Uxo in Laos
I was sitting in a small noodle shop in Phonsovan, Laos, when American forces invaded Iraq at the beginning of Operation Iraqi Freedom in 2003.
I had just spent the day wandering through the bomb crater pocked hillsides around the beautiful plains that the town is nestled in, looking to photograph various remnants of ordnance from a war that had some of its major battles fought in the area over 30 years ago. And find them I did.
Various models of cluster bombs, detonator caps, mortars and bullet casings are litters the hills. In town there were bigger 500 to 2,000 pound bombs in front of restaurants and mixed in scrap yards.
So, here on the satellite tv, was the contemporary real time version of what I had been trying to imagine all day. The thunderous explosions, the people running to their houses or driving out of the city center, the tracer bullets cutting glowing lines through the sky. The knowledge that a way of life was beginning to change right in front of my and the other millions of viewer’s and people experiencing the invasion’s eyes.
Yet, here I sat in a place that until Iraq surpassed it, was the most bombed country in the world, although few people know this fact as it was the site of one of the most secretive wars in history.
I had been traveling to Laos for a couple of years at that point in time, but until that moment the idea of how much of a living history I was experiencing and what a contemporary dialogue this small land locked nation had with the current state of events unfolding in the middle east.
From that moment on I decided to invest myself in learning more and documenting not only evidence of the war years of Laos, but to also unravel the events of rehabilitation, violence, and recent economic development since the Pathet Lao and Vietnamese victory over the CIA backed Hmong and Royal Lao resistance in 1973.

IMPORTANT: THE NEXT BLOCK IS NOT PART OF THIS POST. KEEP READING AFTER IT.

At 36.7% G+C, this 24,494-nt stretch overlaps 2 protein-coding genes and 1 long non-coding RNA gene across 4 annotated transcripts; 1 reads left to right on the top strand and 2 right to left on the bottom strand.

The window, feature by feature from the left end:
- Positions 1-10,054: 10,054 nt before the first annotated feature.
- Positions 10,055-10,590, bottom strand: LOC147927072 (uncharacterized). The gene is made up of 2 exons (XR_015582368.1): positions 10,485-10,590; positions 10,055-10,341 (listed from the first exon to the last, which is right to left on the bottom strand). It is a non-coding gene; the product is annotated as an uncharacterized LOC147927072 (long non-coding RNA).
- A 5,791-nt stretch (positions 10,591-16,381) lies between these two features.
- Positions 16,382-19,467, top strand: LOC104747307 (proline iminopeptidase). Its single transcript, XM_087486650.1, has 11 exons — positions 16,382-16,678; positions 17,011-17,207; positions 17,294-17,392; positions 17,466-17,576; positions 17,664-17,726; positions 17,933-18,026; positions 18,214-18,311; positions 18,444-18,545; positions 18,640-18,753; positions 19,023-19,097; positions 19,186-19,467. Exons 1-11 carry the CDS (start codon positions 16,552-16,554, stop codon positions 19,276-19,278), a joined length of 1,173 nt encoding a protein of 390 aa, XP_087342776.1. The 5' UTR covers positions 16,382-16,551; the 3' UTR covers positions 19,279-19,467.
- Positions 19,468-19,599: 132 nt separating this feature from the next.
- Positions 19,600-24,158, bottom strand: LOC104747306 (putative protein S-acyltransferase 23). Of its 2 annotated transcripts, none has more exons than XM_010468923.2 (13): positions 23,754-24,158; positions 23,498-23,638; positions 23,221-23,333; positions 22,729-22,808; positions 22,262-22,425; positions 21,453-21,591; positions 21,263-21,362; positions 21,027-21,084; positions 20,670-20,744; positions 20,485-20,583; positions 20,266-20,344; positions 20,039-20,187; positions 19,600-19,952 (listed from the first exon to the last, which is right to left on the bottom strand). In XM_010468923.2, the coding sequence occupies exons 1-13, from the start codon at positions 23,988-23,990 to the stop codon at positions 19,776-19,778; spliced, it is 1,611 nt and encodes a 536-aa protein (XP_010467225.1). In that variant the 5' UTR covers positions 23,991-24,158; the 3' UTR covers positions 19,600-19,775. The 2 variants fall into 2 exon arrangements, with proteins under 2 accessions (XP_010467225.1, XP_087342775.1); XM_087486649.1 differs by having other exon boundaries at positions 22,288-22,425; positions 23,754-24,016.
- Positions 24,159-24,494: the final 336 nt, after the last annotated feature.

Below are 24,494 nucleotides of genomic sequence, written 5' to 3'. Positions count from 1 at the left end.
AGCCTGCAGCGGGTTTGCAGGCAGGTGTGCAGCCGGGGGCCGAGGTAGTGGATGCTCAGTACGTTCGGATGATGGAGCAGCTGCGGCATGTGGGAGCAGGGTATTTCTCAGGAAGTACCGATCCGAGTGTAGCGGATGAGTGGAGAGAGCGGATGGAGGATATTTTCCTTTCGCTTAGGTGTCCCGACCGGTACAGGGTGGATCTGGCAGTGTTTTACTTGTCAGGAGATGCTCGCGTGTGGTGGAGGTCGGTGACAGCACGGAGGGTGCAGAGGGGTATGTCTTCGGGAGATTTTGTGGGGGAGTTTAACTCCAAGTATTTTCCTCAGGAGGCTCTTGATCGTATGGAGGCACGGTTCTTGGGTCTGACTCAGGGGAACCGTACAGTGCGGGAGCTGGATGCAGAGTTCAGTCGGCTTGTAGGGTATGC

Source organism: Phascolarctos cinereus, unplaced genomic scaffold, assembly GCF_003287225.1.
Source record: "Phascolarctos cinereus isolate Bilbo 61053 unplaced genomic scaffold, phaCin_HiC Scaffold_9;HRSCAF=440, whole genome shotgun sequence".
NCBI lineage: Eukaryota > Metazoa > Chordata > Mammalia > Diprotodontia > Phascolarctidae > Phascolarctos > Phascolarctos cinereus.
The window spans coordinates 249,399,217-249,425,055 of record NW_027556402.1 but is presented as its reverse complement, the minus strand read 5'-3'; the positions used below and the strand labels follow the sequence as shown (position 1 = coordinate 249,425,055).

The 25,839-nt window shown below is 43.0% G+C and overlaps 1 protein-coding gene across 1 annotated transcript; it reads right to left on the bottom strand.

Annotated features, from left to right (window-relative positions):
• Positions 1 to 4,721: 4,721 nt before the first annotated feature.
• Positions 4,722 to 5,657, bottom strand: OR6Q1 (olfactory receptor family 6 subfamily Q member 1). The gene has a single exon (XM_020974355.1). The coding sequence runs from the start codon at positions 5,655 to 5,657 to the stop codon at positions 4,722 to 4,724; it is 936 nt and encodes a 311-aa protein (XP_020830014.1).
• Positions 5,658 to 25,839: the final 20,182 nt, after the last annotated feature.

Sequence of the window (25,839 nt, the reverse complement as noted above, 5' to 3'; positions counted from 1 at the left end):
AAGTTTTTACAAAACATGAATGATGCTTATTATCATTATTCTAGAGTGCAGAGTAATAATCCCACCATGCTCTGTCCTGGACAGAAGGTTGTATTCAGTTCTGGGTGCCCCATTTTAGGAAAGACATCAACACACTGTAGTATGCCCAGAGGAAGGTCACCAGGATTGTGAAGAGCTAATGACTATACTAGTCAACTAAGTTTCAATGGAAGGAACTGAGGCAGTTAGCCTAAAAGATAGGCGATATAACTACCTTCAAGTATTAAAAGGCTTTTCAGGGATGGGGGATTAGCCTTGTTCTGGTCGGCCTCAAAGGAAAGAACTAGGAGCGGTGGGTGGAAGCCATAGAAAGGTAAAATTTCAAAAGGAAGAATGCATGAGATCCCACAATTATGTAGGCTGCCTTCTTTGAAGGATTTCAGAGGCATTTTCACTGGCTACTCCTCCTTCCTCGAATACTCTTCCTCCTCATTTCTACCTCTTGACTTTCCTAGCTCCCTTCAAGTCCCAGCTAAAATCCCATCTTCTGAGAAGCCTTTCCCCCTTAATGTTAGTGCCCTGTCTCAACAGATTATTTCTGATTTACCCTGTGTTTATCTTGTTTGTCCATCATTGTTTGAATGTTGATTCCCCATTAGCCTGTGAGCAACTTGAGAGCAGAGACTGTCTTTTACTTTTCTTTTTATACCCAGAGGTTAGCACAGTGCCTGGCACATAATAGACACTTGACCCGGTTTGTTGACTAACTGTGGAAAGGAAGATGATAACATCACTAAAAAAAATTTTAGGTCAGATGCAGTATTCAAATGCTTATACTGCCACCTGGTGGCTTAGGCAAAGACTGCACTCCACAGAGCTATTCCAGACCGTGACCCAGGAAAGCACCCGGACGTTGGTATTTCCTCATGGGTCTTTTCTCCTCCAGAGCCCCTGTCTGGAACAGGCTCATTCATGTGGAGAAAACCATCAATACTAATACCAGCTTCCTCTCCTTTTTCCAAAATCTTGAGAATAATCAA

In so doing I now see that that moment of ‘shock and awe’ that I was witnessing on the glowing screen above my bowl of noodle soup was judging by the evidence of Laos only the beginning of a long road of conflict and eventually an even longer road of post war reconstruction for Iraq.
Andrew Stanbridge has been traveling and photographing throughout Southeast Asia for the past ten years. His first work documented the continuing modernization of Thailand, Laos and Cambodia, which continues to be a theme that he returns to frequently. While traveling through these countries (particularly Cambodia and Laos) his interest was piqued by the histories of conflict that his own home country of America had been involved in and the recovery from the aftermath of these conflicts. Although he would not call himself a conflict photographer, he has brought his camera into areas where bullets are flying and bombs are falling. Most recently this kind of experience has involved image making in Syria.
Andrew is a collector at heart and looks at his photographs as the big things he can’t fit in his suitcase. He also enjoys returning to the studio to print and handwork the images allowing him to return to and devote more time to the situations that he encountered.
Stanbridge’s work has been exhibited and published internationally and is held in several prominent collections. His work has been supported by many grants and he frequently visits colleges and universities in America lecturing on the aftermath of war. He holds a Master of Fine Arts from the School of the Museum of Fine Arts, Boston and Tufts University.